Whales! Icebergs! Seabirds! Lobsters! When to See them All at Once in Newfoundland

Many of the best things in Newfoundland only appear for a few weeks a year each. And they only overlap in late spring and early summer


At its best, Newfoundland and Labrador can be just about as gob-stoppingly magical as it looks in the commercials. Even in St. John’s, the capital and major population centre, you can ascend a hill to watch whales and icebergs and then visit a traditional fishing village – and you haven’t even left city limits. These sights are within a 10-minute drive from downtown. Or you could walk.

Canada’s ruggedly beautiful easternmost province is a total mystery to most of the planet’s people, and an enigma even to Canadians who come from away: Many say they would like to visit someday, yet when these would-be travellers realize how much further away (and expensive to reach) Newfoundland can be compared to the rest of Atlantic Canada, they often settle on Prince Edward Island or Nova Scotia as the terminus of any eastern explorations.

As a former resident of St. John’s (briefly), I say this is a shame. Newfoundland is as culturally distinct from the Canadian Maritimes as Louisiana is from the rest of the Southern United States, and therefore merits its own, separate trip.

If you do go, the question is: when?

Late spring and early summer is the ideal window. If you time a visit just right, you can tick a quartet of Newfoundlandy boxes off your list all at once: icebergs, whales, puffins and lobster. The seasons for encountering these phenomena are all short, lasting a few weeks each. In eastern Newfoundland’s Avalon Peninsula, where St. John’s is located, they only really overlap between late May and early July. Thanks to the province’s tourism board, there’s even a chart!


Courtesy Stephen Bruneau / Newfoundland and Labrador Tourism

Witless Bay is about half an hour’s drive south of St. John’s; the other points on the map are much further away.

Regarding icebergs, a cold and massive reminder of their annual return recently bobbed into the ocean next to the cutesy town of Ferryland. (About an hour south of St. John’s, Ferryland is known for its adorable lighthouse picnics, a way to make the iceberg-watching experience even more special.)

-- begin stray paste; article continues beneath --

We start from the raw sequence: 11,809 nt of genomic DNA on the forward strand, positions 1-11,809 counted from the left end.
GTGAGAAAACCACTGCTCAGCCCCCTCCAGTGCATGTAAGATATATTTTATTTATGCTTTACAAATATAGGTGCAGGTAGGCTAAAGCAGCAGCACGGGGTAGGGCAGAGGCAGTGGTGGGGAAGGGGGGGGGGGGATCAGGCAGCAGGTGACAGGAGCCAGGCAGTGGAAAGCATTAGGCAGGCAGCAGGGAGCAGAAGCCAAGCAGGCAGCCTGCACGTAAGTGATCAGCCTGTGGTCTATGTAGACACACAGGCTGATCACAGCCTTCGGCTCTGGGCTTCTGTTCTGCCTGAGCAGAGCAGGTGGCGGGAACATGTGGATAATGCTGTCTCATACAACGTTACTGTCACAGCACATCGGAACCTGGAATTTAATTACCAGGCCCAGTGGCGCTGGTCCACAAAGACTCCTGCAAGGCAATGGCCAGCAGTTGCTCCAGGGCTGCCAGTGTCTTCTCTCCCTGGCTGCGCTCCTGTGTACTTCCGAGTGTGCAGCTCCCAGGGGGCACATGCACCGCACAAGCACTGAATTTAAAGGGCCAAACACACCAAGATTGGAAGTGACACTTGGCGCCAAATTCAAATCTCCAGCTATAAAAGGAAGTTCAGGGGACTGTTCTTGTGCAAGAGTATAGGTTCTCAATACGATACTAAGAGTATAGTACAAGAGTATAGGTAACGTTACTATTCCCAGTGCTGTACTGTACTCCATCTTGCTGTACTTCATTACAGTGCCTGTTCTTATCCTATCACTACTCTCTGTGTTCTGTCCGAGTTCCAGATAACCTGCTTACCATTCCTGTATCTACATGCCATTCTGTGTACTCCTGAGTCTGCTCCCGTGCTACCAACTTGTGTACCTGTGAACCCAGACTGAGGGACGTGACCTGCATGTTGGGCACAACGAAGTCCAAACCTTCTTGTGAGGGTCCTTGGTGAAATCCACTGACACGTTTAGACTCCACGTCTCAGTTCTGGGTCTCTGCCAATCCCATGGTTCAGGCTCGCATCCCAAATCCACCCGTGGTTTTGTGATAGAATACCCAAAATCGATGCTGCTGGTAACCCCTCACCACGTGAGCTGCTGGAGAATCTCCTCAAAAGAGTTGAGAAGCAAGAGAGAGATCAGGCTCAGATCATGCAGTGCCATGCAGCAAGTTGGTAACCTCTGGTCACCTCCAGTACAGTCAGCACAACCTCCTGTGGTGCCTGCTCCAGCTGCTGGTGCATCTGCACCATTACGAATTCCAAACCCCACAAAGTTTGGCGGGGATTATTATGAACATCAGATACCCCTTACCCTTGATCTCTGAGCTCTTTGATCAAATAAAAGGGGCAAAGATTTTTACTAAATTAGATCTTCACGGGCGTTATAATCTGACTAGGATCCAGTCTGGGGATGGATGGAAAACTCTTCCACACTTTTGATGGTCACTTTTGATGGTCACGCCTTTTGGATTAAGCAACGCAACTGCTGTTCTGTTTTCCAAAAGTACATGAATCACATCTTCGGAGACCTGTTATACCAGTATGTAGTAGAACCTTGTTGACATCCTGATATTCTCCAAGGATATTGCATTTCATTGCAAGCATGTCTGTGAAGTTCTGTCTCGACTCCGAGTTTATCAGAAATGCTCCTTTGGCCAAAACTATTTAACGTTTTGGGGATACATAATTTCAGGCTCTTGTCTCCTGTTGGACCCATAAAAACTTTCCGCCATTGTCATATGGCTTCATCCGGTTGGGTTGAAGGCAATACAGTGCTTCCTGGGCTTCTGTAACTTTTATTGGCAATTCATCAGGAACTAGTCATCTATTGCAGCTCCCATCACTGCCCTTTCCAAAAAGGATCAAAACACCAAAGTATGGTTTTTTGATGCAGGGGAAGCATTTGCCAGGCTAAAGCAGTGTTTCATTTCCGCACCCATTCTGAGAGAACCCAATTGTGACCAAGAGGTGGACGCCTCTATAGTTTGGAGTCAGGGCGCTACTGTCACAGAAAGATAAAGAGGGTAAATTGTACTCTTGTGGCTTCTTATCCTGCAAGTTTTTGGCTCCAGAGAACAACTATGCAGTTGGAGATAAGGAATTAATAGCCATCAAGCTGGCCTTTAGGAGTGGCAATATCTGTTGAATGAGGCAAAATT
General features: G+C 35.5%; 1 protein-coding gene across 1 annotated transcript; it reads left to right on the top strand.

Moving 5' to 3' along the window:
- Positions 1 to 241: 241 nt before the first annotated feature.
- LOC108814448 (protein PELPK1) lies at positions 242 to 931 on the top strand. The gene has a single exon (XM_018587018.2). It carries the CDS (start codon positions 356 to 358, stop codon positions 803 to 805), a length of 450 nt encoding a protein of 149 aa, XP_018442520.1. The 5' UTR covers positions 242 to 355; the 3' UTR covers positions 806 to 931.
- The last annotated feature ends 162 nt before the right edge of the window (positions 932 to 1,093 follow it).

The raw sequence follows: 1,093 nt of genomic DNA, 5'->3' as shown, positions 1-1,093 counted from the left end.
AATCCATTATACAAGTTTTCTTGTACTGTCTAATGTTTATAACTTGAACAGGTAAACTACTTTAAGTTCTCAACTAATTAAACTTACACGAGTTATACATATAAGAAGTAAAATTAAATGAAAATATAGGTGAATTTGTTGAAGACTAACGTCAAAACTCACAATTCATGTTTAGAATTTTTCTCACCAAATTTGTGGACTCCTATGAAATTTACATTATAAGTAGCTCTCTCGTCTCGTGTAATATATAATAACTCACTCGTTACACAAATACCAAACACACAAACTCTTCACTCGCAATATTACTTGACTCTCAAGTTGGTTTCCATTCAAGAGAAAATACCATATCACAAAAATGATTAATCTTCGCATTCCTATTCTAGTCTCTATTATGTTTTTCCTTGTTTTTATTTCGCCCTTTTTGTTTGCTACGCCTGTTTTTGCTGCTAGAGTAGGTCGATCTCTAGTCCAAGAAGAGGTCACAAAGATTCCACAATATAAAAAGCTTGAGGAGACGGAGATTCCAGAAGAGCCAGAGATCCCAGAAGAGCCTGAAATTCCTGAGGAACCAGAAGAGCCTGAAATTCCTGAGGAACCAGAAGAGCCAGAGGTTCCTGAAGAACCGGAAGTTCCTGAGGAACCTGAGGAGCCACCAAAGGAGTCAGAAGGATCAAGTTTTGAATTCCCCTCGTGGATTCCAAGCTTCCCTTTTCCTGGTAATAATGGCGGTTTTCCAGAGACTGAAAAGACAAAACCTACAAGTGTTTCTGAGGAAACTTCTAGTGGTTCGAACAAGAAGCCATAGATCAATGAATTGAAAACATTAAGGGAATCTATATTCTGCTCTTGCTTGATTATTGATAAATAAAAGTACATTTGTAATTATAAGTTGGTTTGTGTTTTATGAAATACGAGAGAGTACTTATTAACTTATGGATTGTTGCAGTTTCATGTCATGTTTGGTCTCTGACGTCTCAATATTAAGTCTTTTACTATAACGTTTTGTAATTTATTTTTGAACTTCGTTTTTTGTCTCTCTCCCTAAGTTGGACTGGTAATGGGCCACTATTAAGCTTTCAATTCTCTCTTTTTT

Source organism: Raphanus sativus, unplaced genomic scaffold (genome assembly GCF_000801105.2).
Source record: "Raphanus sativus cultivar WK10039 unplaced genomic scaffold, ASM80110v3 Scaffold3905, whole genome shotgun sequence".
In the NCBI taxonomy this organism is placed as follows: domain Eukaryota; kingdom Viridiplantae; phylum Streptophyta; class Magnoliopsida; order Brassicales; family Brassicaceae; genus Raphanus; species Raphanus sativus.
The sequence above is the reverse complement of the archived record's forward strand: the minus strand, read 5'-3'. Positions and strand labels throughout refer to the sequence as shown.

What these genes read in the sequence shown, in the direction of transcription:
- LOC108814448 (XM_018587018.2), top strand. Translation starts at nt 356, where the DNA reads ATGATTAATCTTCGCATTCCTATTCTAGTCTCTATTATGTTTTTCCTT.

The Ferryland ’berg was kooky-looking enough to become a news item, but icebergs are a common sight in Newfoundland in springtime. The frigid behemoths float past the east coast of the island of Newfoundland, down so-called Iceberg Alley, pretty reliably each year. The season for watching them starts to roll in late April and lasts into summer. You don’t necessarily have to go too far out of your way to spot them: You’ll sometimes even catch one out of the corner of your eye when when on higher ground in St. John’s.


Courtesy Newfoundland and Labrador Tourism

An ordinary, non-famous iceberg

As for mammals and birds: Thanks to cruise ship tourism, the Avalon Peninsula is blessed with countless whale- and/or puffin-watching day tours by boat. The friendly staff at O’Briens out of Bay Bulls, on the outskirts of the St. John’s area, led me to a seabird bonanza on a visit about six years ago. If you’re there, opt for the tour in the smaller Kingfisher boat. A smaller vessel can squeeze into tighter nooks in the search for puffins and terns and such, and a bouncier ride can be more fun anyway, provided you don’t get seasick.

Whenever taking a trip down Highway 10 to the southerly sights on the Avalon Peninsula, it’s mandatory to make a pit stop for traditional Newfoundland delicacies at Bidgood’s Supermarket – in any season. Bring a bottle of moose back to Toronto, will you?


Courtesy Flickr user Megan Cole

The lighthouse in Ferryland. Note: Don’t forget the cutlery for your picnic; it can be a bit of a hike back up if you forget it the first time

Finally, the official “Triple Play” chart doesn’t include the delicious bugs of the sea, but their season lands smack in the middle of all of the above – from about April 20 to mid-July, depending on the year. That’s the case whether you’re eating lobster in the province or ordering them online from away.


Courtesy Newfoundland and Labrador Tourism

The lighthouse at Cape Spear is an OK-looking spot for whale and ‘berg-watching quite near St. John’s

In St. John’s, your best bets for restaurants featuring in-season lobster specials include Chinched Bistro, Blue on Water and of course the widely acclaimed Raymond’s – where, if your table is in just the right spot, you might catch some interesting sights passing by St. John’s harbour.



The main dining room at Raymond’s, with a harbour view

Whales! Icebergs! Seabirds! Lobsters! When to See them All at Once in Newfoundland
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